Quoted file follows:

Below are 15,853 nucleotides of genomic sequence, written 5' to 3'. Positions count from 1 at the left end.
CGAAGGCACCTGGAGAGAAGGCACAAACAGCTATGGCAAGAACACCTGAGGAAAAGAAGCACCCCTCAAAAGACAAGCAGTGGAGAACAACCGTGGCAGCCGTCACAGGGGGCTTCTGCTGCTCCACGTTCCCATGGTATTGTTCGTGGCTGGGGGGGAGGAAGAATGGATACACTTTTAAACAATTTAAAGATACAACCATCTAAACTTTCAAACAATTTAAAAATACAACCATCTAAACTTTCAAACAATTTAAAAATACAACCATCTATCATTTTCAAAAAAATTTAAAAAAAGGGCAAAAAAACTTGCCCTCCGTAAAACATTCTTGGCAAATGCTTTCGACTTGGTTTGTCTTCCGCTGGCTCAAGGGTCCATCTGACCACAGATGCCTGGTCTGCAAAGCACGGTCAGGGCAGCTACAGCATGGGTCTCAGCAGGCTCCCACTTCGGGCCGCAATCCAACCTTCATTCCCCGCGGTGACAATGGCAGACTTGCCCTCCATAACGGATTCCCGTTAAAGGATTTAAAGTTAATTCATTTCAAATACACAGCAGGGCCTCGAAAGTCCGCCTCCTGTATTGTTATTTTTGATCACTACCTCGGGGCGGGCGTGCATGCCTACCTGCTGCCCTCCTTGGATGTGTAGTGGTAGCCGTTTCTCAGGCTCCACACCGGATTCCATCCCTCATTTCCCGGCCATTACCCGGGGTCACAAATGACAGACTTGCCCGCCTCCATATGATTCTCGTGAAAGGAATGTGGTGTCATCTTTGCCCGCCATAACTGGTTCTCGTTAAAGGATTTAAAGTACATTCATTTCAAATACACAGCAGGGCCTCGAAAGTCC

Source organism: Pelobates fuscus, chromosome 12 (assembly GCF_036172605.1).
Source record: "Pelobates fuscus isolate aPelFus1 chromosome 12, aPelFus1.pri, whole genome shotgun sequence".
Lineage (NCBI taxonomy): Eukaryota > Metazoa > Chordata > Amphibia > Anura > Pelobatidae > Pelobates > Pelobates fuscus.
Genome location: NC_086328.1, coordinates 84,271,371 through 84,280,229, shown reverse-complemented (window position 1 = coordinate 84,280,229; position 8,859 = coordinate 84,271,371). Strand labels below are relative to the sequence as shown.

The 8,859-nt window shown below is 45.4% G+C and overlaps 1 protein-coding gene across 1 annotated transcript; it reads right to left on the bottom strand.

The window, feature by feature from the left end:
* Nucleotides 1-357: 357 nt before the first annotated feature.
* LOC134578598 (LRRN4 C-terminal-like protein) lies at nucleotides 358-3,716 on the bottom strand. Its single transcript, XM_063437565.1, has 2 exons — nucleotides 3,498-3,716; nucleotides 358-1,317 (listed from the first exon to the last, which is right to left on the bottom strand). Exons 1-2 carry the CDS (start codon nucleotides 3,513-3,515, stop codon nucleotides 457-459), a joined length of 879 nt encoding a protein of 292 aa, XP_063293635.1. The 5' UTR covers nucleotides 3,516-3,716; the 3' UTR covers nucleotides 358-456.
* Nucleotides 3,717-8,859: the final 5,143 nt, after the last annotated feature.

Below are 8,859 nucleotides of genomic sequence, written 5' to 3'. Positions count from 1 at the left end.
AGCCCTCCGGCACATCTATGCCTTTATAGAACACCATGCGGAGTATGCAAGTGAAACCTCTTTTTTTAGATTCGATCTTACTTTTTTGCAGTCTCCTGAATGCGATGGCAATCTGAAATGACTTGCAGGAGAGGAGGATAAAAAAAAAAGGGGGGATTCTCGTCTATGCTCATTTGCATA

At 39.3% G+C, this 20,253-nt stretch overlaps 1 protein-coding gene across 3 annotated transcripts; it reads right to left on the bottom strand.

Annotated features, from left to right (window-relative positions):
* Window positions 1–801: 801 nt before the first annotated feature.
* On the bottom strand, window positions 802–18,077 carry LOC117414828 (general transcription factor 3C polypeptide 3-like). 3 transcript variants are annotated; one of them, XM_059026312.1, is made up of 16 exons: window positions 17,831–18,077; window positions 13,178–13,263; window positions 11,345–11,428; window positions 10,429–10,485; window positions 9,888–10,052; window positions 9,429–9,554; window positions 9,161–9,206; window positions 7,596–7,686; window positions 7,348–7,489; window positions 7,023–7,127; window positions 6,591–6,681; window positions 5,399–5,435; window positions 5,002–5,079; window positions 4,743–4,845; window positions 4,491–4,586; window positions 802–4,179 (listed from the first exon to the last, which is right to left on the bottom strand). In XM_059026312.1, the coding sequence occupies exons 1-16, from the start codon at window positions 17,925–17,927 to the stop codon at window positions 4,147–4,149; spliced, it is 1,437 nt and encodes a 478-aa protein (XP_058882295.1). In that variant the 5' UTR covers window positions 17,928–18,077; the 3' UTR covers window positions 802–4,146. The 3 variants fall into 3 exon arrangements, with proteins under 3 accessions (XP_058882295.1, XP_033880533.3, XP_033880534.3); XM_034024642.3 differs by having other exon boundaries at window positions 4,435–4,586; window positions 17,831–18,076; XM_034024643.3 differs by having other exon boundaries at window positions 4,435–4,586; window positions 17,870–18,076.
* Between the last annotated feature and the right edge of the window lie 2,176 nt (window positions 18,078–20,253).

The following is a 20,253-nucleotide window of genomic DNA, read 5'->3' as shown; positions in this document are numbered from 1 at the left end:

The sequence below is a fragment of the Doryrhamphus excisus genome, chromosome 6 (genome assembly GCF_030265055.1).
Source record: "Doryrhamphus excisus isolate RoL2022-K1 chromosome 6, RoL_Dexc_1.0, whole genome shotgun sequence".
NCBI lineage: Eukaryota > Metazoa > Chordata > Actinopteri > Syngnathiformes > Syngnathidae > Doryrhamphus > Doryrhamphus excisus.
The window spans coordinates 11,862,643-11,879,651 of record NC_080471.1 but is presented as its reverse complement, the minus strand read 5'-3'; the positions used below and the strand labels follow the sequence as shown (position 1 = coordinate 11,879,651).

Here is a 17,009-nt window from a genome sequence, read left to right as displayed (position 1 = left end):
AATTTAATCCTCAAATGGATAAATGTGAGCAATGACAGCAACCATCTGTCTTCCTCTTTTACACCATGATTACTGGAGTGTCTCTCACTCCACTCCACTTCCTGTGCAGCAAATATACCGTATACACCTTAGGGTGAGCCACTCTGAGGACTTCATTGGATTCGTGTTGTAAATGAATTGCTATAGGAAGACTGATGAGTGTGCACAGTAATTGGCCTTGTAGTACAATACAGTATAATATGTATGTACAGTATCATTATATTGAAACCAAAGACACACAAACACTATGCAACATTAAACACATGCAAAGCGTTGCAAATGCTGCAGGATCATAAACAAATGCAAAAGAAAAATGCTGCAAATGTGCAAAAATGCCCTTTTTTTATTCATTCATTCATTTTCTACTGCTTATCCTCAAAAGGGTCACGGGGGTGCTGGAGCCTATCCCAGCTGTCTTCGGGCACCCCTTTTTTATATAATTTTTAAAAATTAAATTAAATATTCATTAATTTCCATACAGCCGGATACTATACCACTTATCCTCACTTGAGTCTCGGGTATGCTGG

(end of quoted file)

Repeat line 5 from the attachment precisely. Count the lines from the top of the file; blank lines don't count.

Lineage (NCBI taxonomy): Eukaryota > Metazoa > Chordata > Amphibia > Anura > Pelobatidae > Pelobates > Pelobates fuscus.